Often, we want to say the right thing or offer a band-aid phrase, but in most situations, the silence that follows deep sharing is of greater importance than any cliché answer we can provide.
Don’t try to fill the space. Linger in the silence.
5. Everyone Has a Story
Maybe it is because I’m from the east coast and people here like to tell a good story, but one of the chief tools I use in grief groups is storytelling.
What I like about stories is that they seem most natural to share and they help people process their feelings in a safe way.
When we put our relationships into stories it helps to clarify what those relationships meant to us and what they still mean to us. As we articulate the story of our loved one, we continue this rich tradition of divine communication through narrative.
Two example ‘story questions’ you can ask someone are:
- Can you tell me about your brother/mom/grandparent?
- What were they like?
6. Equip Yourself
There are a number of grief programs out there. Programs are not perfect, but they can help to provide a framework.
Here are a few things to keep in mind about programs and resources:
- If you are a first-time grief group facilitator, find a program that has plenty of
resources for leaders
- Identify the resources you already have within your church – this obviously includes senior pastoral staff, but it may also include resources from your denomination or local seminary
- Engage people within your church from across generations – some of them have a story to share of God’s goodness and grace in the midst of a dark valley.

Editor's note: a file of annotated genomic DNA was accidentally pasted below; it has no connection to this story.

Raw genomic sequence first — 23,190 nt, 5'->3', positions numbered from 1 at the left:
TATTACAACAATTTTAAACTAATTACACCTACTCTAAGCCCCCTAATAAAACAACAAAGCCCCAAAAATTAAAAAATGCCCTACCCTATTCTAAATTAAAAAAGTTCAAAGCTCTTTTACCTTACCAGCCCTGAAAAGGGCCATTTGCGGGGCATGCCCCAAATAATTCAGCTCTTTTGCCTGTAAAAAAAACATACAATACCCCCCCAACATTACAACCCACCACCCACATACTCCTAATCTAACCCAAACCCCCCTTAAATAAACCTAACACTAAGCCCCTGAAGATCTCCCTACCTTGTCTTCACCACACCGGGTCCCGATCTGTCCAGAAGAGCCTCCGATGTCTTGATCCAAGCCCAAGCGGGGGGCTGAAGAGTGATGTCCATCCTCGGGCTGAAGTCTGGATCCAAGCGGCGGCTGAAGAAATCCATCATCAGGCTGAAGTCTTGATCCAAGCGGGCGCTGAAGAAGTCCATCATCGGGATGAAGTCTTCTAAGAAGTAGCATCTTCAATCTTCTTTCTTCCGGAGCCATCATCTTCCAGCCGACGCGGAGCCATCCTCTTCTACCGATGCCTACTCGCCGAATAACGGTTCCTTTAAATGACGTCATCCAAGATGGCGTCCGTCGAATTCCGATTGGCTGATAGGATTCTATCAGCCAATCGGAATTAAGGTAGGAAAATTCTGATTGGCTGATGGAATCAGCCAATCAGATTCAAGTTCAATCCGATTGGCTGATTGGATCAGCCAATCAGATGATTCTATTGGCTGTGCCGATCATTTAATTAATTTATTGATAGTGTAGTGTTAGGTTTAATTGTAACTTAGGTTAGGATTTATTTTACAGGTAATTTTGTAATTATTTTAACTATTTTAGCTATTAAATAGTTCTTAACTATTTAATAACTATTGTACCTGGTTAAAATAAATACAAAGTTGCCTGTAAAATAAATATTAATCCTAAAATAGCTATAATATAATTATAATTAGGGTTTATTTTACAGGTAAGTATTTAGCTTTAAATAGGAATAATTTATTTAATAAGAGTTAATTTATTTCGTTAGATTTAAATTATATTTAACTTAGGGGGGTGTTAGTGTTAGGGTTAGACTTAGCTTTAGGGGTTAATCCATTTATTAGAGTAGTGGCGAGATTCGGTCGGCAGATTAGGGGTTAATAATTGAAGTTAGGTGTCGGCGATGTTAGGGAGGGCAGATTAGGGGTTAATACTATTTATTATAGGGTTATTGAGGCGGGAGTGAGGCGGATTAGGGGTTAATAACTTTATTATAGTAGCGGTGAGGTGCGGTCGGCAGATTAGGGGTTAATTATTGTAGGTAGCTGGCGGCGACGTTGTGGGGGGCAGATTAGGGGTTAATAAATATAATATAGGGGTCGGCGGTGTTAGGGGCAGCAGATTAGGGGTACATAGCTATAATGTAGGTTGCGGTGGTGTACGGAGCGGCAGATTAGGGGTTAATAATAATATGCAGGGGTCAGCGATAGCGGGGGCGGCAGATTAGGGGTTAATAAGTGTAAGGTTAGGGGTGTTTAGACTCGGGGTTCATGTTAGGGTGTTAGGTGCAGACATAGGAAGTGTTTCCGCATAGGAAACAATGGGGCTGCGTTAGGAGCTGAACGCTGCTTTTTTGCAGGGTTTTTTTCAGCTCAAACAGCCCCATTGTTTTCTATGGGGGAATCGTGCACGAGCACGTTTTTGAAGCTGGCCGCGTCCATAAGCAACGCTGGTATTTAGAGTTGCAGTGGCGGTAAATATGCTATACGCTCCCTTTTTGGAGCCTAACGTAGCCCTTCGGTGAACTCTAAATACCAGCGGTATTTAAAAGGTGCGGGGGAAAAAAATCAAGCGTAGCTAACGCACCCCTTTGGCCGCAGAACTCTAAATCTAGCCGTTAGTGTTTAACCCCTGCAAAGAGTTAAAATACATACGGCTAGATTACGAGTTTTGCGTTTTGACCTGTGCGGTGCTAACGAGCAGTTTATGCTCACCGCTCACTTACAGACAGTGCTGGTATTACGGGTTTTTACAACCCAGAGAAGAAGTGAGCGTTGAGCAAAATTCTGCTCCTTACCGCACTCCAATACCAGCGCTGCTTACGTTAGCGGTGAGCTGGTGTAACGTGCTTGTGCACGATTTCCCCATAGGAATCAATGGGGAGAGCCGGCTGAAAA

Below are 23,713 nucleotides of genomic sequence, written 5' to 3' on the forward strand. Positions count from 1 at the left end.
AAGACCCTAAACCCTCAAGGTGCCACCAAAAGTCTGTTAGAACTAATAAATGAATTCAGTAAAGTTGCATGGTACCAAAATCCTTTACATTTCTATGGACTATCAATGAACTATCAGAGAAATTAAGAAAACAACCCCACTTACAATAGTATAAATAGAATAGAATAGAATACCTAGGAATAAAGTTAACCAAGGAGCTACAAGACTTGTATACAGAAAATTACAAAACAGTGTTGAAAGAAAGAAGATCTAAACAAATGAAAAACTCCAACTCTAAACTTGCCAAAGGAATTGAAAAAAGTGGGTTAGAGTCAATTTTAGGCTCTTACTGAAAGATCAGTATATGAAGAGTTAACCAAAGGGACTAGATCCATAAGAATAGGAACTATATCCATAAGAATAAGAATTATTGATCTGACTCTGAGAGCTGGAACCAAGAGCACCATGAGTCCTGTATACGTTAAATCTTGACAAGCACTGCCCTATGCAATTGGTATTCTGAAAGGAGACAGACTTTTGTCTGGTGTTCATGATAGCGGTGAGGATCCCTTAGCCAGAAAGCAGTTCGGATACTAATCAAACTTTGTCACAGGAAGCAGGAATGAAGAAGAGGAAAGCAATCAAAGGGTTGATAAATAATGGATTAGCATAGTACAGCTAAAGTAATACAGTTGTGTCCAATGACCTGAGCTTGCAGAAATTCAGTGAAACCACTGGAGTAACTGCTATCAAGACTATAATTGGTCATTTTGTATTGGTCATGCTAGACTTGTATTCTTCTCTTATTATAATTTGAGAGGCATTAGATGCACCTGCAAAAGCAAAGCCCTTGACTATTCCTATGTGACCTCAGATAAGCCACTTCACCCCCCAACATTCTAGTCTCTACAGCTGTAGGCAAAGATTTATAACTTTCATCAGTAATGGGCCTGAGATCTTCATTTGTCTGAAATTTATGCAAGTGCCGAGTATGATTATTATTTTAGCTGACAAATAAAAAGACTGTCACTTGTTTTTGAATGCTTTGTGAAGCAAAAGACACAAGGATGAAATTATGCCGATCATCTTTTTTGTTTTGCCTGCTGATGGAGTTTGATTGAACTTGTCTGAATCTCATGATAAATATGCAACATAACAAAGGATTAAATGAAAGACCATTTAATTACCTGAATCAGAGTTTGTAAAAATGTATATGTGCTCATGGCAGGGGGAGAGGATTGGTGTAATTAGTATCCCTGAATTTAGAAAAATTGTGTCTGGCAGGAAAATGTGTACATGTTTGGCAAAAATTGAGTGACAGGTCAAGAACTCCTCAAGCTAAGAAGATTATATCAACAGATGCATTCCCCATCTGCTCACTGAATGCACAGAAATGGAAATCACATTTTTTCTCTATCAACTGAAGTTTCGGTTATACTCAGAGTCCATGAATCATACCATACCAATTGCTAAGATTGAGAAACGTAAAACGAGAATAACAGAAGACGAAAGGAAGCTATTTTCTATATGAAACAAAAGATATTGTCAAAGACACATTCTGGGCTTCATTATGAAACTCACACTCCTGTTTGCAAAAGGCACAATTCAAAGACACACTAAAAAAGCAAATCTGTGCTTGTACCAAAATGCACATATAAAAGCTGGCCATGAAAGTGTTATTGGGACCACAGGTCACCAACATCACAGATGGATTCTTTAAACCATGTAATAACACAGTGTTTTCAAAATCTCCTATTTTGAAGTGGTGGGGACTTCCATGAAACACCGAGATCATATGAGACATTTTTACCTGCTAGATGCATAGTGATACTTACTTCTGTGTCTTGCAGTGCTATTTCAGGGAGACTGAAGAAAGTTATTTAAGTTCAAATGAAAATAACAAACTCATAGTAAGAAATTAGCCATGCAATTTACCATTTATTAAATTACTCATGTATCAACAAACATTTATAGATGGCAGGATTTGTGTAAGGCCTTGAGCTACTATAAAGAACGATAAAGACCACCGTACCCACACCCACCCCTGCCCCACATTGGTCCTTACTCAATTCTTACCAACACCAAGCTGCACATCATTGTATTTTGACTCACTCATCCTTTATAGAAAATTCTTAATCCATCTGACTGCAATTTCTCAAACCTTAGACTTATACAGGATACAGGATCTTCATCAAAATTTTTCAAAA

In all of this, remember that grief groups must remain driven by the person you’re engaging with rather than a process/program.
7. Practice Self-Care
The challenge with being a lifeguard and watching young people swim into deep waters is that it can take its toll on us emotionally.
Just as we may hear a message of taking care of our “temples” this needs to extend to the emotional and psychological aspects of these temples, as well as the spiritual and physical aspects. But how do we do that?
- Pray. Both before and after groups begin. Ask the Lord to make clear what is “my stuff” and what is “their stuff” and invite Jesus to pick up or take away anything that isn’t ours.
- Debrief with other leaders to share high and low points of what is being shared. We cannot ask people in grief to go to places that we are not willing to go ourselves and we may be triggered by what we hear.
- Take advantage of counselling if it’s built into your health benefits. Another
alternative is speaking to trusted and mature people in your life. Don’t keep everything to yourself.
8. Remember You Are Not Alone
Talking about real things and exploring real emotions is not for the faint of heart. But I’m a firm believer that whether you’re in a group or one on one, you are never alone – the God with us in life is the same God you and I encounter in the lives of others.
The grief journey is one that can be a proclamation of good news. As Jesus followers, we look for ways to share that good news, and our grief groups can remind us that the good news of Jesus is still great.
Are you interested in learning more about pastoral care and counselling alongside your current work?
Consider enrolling as a No Program Divinity Student at Acadia Divinity College – an independent track at both the graduate and undergraduate level that offers flexibility for credit courses without the full commitment of a program. As a NPD student, you can enrol in courses like Understanding Care and Counselling and Ministry in the Face of Grief, Loss, and Death.
If you’d like more ideas on how to equip your youth ministry team to walk with students through grief and loss you should watch the on-demand webinar with some of the experts from Acadia Divinity College. Find that here.